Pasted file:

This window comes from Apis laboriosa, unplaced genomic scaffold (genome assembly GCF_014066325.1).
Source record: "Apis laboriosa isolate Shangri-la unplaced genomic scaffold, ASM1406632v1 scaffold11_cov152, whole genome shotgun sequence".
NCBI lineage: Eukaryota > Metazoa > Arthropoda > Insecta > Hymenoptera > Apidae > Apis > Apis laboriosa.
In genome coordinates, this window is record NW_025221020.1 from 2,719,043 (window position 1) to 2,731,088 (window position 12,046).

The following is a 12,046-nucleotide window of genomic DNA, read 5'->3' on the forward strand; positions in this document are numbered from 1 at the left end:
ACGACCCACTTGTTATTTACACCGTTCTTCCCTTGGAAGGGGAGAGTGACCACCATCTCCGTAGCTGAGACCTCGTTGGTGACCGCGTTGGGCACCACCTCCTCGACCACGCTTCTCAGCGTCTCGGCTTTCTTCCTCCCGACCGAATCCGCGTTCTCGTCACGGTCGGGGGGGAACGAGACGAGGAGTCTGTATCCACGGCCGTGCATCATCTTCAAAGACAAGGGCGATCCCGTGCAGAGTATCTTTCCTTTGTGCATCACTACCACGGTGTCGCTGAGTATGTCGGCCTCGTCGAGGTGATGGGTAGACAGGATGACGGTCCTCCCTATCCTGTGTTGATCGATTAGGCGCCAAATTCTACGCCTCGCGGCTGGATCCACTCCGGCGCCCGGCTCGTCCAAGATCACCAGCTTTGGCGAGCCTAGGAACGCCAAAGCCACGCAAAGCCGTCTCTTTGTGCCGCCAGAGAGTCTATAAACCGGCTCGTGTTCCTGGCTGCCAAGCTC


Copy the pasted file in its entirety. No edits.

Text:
This window comes from Apis laboriosa, unplaced genomic scaffold (genome assembly GCF_014066325.1).
Source record: "Apis laboriosa isolate Shangri-la unplaced genomic scaffold, ASM1406632v1 scaffold11_cov152, whole genome shotgun sequence".
NCBI lineage: Eukaryota > Metazoa > Arthropoda > Insecta > Hymenoptera > Apidae > Apis > Apis laboriosa.
In genome coordinates, this window is record NW_025221020.1 from 2,719,043 (window position 1) to 2,731,088 (window position 12,046).

The following is a 12,046-nucleotide window of genomic DNA, read 5'->3' on the forward strand; positions in this document are numbered from 1 at the left end:
ACGACCCACTTGTTATTTACACCGTTCTTCCCTTGGAAGGGGAGAGTGACCACCATCTCCGTAGCTGAGACCTCGTTGGTGACCGCGTTGGGCACCACCTCCTCGACCACGCTTCTCAGCGTCTCGGCTTTCTTCCTCCCGACCGAATCCGCGTTCTCGTCACGGTCGGGGGGGAACGAGACGAGGAGTCTGTATCCACGGCCGTGCATCATCTTCAAAGACAAGGGCGATCCCGTGCAGAGTATCTTTCCTTTGTGCATCACTACCACGGTGTCGCTGAGTATGTCGGCCTCGTCGAGGTGATGGGTAGACAGGATGACGGTCCTCCCTATCCTGTGTTGATCGATTAGGCGCCAAATTCTACGCCTCGCGGCTGGATCCACTCCGGCGCCCGGCTCGTCCAAGATCACCAGCTTTGGCGAGCCTAGGAACGCCAAAGCCACGCAAAGCCGTCTCTTTGTGCCGCCAGAGAGTCTATAAACCGGCTCGTGTTCCTGGCTGCCAAGCTC